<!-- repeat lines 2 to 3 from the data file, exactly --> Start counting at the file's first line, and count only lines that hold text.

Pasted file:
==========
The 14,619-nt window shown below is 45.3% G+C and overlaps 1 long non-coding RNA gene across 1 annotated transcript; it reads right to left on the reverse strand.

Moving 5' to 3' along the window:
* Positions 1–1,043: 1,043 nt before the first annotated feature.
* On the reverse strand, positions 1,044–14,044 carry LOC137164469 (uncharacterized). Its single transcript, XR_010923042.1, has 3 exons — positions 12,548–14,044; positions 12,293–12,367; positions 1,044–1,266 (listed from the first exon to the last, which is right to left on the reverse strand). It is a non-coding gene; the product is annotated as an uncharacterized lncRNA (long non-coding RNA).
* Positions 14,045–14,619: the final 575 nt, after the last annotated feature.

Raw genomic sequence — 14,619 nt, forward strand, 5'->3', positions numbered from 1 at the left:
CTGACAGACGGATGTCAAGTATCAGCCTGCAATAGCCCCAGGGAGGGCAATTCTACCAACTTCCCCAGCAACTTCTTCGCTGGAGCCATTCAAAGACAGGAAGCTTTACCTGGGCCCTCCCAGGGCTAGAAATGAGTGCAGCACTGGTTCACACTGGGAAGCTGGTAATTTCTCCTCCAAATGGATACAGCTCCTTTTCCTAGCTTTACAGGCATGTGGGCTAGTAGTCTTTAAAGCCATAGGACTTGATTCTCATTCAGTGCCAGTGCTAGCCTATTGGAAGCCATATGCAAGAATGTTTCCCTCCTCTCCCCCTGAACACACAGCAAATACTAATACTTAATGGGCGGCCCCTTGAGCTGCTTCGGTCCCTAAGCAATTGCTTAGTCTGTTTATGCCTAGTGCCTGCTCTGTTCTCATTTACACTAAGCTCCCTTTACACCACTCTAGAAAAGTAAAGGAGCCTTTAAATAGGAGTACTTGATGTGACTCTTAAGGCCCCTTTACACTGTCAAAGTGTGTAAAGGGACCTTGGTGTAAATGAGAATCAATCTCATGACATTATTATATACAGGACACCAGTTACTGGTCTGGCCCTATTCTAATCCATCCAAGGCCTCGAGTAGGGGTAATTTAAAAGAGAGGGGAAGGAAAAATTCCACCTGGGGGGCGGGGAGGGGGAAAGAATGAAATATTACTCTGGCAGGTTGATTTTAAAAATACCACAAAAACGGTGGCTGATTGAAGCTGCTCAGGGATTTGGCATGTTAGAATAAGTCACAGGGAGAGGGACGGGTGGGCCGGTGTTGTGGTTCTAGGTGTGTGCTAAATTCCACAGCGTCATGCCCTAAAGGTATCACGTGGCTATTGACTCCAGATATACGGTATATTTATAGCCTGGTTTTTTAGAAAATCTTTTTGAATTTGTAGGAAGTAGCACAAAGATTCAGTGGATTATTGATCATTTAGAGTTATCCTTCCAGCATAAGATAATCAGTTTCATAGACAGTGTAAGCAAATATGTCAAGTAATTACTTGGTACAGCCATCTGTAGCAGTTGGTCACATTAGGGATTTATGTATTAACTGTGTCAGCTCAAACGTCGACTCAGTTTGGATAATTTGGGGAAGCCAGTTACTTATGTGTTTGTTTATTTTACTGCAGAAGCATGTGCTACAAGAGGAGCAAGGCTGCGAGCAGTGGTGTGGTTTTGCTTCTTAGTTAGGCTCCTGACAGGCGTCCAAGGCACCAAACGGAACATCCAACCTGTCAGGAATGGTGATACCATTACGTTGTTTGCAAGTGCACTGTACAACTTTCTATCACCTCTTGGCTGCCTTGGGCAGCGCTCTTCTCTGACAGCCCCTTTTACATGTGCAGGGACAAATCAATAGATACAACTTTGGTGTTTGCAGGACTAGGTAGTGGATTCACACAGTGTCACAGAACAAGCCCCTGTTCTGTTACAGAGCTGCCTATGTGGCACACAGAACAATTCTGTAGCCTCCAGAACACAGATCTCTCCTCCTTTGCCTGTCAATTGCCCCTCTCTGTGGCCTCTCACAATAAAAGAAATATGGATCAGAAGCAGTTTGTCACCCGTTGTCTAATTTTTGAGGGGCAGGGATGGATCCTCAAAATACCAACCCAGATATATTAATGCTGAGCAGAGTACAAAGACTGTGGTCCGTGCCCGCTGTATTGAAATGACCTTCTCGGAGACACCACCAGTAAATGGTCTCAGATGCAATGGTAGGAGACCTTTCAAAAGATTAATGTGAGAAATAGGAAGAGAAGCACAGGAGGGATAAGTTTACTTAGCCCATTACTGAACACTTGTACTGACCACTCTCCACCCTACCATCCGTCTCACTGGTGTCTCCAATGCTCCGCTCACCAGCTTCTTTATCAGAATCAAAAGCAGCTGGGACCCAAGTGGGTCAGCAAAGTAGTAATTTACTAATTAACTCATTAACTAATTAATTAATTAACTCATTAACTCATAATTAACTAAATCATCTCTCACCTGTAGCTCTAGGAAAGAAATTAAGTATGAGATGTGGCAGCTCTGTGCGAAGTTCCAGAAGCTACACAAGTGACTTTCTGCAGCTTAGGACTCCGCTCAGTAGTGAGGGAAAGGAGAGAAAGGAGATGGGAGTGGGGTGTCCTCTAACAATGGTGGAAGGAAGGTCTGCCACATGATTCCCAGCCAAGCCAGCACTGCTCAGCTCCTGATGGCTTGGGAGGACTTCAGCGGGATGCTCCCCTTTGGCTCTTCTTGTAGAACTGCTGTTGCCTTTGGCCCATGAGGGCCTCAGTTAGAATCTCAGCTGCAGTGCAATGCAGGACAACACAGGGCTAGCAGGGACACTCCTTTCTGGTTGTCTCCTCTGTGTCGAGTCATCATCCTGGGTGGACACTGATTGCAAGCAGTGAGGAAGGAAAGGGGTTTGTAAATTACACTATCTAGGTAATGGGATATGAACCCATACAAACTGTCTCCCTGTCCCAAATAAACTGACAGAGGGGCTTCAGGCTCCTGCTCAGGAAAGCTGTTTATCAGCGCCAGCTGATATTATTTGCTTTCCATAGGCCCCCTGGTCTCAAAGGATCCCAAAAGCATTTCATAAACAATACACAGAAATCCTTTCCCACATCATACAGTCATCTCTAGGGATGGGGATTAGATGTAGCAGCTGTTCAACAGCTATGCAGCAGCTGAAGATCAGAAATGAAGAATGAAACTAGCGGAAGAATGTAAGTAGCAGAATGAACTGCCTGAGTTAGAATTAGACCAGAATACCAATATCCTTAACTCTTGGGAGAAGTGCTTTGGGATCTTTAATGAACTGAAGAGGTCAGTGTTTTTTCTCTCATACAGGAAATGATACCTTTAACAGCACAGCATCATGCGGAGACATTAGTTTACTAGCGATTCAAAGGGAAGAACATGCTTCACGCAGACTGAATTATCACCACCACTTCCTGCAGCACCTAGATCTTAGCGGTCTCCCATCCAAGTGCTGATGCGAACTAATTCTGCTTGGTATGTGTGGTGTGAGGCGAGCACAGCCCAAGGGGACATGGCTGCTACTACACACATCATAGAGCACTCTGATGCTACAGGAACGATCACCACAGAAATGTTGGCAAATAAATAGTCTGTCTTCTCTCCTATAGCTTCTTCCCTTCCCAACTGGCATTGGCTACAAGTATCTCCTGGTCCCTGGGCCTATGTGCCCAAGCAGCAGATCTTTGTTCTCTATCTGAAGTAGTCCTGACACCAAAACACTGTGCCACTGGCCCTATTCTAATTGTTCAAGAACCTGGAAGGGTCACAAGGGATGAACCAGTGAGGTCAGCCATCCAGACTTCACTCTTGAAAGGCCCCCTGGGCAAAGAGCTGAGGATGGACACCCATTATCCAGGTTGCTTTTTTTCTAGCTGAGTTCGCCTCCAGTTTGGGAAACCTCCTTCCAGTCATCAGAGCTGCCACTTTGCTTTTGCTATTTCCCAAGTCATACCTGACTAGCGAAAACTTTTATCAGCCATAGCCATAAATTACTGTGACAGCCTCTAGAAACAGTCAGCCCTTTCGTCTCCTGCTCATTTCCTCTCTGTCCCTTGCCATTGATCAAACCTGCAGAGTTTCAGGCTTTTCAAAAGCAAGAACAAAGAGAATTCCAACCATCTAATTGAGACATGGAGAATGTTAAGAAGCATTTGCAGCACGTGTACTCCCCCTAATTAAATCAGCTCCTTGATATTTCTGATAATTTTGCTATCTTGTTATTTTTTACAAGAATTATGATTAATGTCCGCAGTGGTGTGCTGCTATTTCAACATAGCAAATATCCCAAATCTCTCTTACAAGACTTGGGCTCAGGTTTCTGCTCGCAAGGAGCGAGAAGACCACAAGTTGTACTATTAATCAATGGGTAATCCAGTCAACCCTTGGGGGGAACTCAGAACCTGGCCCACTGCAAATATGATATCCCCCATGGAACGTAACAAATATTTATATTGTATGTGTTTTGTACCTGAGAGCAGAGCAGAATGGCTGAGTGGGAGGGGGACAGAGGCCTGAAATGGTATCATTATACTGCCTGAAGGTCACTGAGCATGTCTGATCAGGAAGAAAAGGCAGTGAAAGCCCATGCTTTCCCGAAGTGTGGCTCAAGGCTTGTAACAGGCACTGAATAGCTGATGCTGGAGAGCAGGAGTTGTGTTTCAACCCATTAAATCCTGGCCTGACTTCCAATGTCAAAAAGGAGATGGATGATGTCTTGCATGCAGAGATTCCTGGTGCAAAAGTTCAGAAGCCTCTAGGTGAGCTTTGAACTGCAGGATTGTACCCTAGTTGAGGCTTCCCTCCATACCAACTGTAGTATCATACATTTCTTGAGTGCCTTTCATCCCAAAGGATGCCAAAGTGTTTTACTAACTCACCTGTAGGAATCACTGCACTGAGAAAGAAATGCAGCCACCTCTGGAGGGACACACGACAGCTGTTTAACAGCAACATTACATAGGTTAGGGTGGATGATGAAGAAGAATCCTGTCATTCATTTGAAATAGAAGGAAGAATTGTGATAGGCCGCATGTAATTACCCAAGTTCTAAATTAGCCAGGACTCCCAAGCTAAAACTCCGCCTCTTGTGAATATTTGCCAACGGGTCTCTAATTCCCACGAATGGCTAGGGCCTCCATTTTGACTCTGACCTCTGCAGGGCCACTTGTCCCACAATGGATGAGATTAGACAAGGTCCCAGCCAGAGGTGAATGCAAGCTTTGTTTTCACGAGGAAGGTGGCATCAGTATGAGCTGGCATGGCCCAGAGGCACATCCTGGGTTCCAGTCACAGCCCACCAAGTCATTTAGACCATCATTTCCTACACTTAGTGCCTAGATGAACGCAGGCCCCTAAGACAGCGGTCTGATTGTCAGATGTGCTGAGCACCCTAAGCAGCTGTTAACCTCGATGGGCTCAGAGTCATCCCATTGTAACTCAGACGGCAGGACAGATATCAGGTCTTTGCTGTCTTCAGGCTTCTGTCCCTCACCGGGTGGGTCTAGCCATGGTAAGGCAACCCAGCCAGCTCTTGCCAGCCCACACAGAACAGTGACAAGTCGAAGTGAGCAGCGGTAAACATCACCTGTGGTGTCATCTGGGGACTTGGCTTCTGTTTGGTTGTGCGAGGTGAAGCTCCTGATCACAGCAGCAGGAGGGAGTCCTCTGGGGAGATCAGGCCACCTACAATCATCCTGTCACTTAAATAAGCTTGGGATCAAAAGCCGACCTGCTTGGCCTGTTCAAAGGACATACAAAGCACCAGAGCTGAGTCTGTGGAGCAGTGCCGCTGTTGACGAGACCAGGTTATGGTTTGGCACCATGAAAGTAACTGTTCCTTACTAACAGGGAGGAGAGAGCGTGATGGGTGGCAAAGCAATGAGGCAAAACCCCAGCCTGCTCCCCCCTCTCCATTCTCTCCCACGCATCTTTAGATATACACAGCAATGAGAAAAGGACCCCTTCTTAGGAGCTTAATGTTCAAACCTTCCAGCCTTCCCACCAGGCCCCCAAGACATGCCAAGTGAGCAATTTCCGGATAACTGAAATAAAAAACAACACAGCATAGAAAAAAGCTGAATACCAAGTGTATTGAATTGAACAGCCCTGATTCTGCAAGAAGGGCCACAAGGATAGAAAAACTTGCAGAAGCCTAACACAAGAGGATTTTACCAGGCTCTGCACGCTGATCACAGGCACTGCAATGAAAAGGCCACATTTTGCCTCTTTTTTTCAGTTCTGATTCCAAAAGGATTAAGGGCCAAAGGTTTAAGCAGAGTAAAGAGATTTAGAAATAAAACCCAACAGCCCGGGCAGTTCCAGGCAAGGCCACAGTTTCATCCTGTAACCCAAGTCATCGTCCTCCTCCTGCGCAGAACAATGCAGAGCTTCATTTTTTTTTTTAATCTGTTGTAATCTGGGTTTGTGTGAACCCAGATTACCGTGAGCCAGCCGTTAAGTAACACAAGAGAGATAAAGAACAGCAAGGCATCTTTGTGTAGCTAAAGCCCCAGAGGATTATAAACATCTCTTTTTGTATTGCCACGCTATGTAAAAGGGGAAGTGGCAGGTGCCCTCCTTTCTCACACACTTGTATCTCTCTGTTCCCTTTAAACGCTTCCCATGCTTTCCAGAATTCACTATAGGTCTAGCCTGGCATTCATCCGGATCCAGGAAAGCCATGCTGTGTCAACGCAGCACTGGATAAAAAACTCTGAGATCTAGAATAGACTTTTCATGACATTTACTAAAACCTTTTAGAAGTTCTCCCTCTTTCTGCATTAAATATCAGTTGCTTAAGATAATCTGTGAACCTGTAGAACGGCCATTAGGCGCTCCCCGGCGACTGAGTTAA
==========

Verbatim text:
Moving 5' to 3' along the window:
* Positions 1–1,043: 1,043 nt before the first annotated feature.